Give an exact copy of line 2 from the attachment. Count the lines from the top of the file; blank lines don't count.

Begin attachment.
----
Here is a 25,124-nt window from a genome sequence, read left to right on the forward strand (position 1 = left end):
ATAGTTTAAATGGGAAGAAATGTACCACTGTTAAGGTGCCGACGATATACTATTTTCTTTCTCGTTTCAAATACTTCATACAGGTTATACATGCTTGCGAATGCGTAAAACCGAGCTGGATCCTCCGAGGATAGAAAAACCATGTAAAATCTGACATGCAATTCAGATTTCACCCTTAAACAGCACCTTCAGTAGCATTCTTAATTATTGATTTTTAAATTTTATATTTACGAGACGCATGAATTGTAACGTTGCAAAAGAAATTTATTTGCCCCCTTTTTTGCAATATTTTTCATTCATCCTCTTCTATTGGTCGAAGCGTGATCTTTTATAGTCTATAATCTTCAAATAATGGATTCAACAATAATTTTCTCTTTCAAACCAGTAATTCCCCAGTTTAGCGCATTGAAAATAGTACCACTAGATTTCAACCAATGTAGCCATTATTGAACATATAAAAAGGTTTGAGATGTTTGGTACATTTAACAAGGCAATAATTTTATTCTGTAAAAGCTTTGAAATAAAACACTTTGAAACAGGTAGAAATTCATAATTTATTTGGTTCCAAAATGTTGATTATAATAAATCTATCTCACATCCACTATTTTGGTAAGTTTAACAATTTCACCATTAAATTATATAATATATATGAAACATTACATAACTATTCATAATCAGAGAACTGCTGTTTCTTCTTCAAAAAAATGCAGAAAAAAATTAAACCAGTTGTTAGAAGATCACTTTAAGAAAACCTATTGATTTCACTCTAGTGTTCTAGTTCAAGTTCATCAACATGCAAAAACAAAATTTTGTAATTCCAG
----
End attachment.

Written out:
ATAGTTTAAATGGGAAGAAATGTACCACTGTTAAGGTGCCGACGATATACTATTTTCTTTCTCGTTTCAAATACTTCATACAGGTTATACATGCTTGCGAATGCGTAAAACCGAGCTGGATCCTCCGAGGATAGAAAAACCATGTAAAATCTGACATGCAATTCAGATTTCACCCTTAAACAGCACCTTCAGTAGCATTCTTAATTATTGATTTTTAAATTTTATATTTACGAGACGCATGAATTGTAACGTTGCAAAAGAAATTTATTTGCCCCCTTTTTTGCAATATTTTTCATTCATCCTCTTCTATTGGTCGAAGCGTGATCTTTTATAGTCTATAATCTTCAAATAATGGATTCAACAATAATTTTCTCTTTCAAACCAGTAATTCCCCAGTTTAGCGCATTGAAAATAGTACCACTAGATTTCAACCAATGTAGCCATTATTGAACATATAAAAAGGTTTGAGATGTTTGGTACATTTAACAAGGCAATAATTTTATTCTGTAAAAGCTTTGAAATAAAACACTTTGAAACAGGTAGAAATTCATAATTTATTTGGTTCCAAAATGTTGATTATAATAAATCTATCTCACATCCACTATTTTGGTAAGTTTAACAATTTCACCATTAAATTATATAATATATATGAAACATTACATAACTATTCATAATCAGAGAACTGCTGTTTCTTCTTCAAAAAAATGCAGAAAAAAATTAAACCAGTTGTTAGAAGATCACTTTAAGAAAACCTATTGATTTCACTCTAGTGTTCTAGTTCAAGTTCATCAACATGCAAAAACAAAATTTTGTAATTCCAG